The National Weather Service has predicted strong dry thunderstorms for western Montana Wednesday night into Thursday, and Lolo Peak Fire Officials are preparing for the worst.

Fire information Officer Mike Cole said Lolo Peak Fire forecasters said fine fuels around the fire are ripe for ignition.

"The fuels are so dry and receptive to lightning right now, especially the light fuels," said Cole. "We have what's called the probability of ignition, and that is at 95 percent today, so, for instance, if you were standing in some grass or in a bed of needles, you could expect if you lit a hundred matches, 95 of them would start a fire."

Cole said strong thunderstorms can create their own weather patterns over a fire.

"They sit on top of the fire and they have outflow winds, and some of those can gust to 45 or 50 miles per hour, especially coming out of the bottom of the thunderstorm hitting the ground and the wind will spread them 360 degrees," he said. "That's our concern that a thunderstorm will arc over the top of a fire either in the center, left, north or south, the right side over in the Bitterroot. That's why the meteorologists are really tracking the path of this thunderstorm activity."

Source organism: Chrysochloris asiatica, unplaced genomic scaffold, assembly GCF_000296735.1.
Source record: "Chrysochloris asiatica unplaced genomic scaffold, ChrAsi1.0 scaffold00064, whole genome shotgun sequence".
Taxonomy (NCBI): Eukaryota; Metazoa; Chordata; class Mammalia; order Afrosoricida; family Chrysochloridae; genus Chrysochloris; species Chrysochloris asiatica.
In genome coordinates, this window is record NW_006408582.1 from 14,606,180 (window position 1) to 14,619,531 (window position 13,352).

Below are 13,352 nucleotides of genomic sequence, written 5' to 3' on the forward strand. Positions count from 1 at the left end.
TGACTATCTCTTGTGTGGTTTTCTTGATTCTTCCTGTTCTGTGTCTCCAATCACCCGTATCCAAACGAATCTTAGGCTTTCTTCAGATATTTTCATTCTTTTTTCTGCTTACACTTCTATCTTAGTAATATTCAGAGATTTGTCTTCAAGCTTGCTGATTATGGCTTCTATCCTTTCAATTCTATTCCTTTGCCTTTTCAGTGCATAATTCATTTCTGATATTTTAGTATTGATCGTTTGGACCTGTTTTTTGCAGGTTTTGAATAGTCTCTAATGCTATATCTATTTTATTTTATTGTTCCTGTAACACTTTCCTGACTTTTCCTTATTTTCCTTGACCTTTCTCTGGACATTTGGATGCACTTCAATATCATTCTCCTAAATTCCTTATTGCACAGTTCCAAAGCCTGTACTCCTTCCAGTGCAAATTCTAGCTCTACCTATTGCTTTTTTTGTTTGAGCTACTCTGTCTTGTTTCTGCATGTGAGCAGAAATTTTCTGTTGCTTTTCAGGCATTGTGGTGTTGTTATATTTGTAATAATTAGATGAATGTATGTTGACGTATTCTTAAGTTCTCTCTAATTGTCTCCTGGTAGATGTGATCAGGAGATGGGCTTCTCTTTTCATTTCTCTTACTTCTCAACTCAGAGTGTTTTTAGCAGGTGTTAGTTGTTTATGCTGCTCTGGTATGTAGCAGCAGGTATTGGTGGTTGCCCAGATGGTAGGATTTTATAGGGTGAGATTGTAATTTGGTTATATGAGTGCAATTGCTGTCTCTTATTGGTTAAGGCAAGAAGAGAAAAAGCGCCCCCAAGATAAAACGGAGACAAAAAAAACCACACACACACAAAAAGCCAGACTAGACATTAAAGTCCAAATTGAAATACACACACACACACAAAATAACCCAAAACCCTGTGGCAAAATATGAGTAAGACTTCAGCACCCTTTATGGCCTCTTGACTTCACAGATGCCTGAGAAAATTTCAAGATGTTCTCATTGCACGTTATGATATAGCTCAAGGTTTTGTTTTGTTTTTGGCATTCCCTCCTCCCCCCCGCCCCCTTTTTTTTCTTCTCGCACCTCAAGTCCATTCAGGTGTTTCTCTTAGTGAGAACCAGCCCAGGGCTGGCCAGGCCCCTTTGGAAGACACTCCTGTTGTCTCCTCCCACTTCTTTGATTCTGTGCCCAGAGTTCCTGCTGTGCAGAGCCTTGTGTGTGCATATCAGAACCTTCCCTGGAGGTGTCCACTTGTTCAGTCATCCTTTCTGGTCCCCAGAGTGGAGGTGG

He said firefighters will be  on storm watch all night long.

"We have 71 engines assigned to this fire," he said. "A lot of those engines are going to be out tonight stationed at critical locations where if we have some new initial attack we'll be able to get at it, or if we have spotting across the fire lines because of outflow winds of a thunderstorm, we can get to them real quick. We'll also have crews out tonight, too."

Regarding the gunshot incident in the Mill Creek area, Cole said he had never heard of something like that ever happening before. No one was injured, but fire operations were suspended temporarily.

The fire has grown to over 33,000 acres as of Wednesday morning, with over 1,200 personnel working on the fire. The cost of fighting the fire has surpassed $24.6 million.

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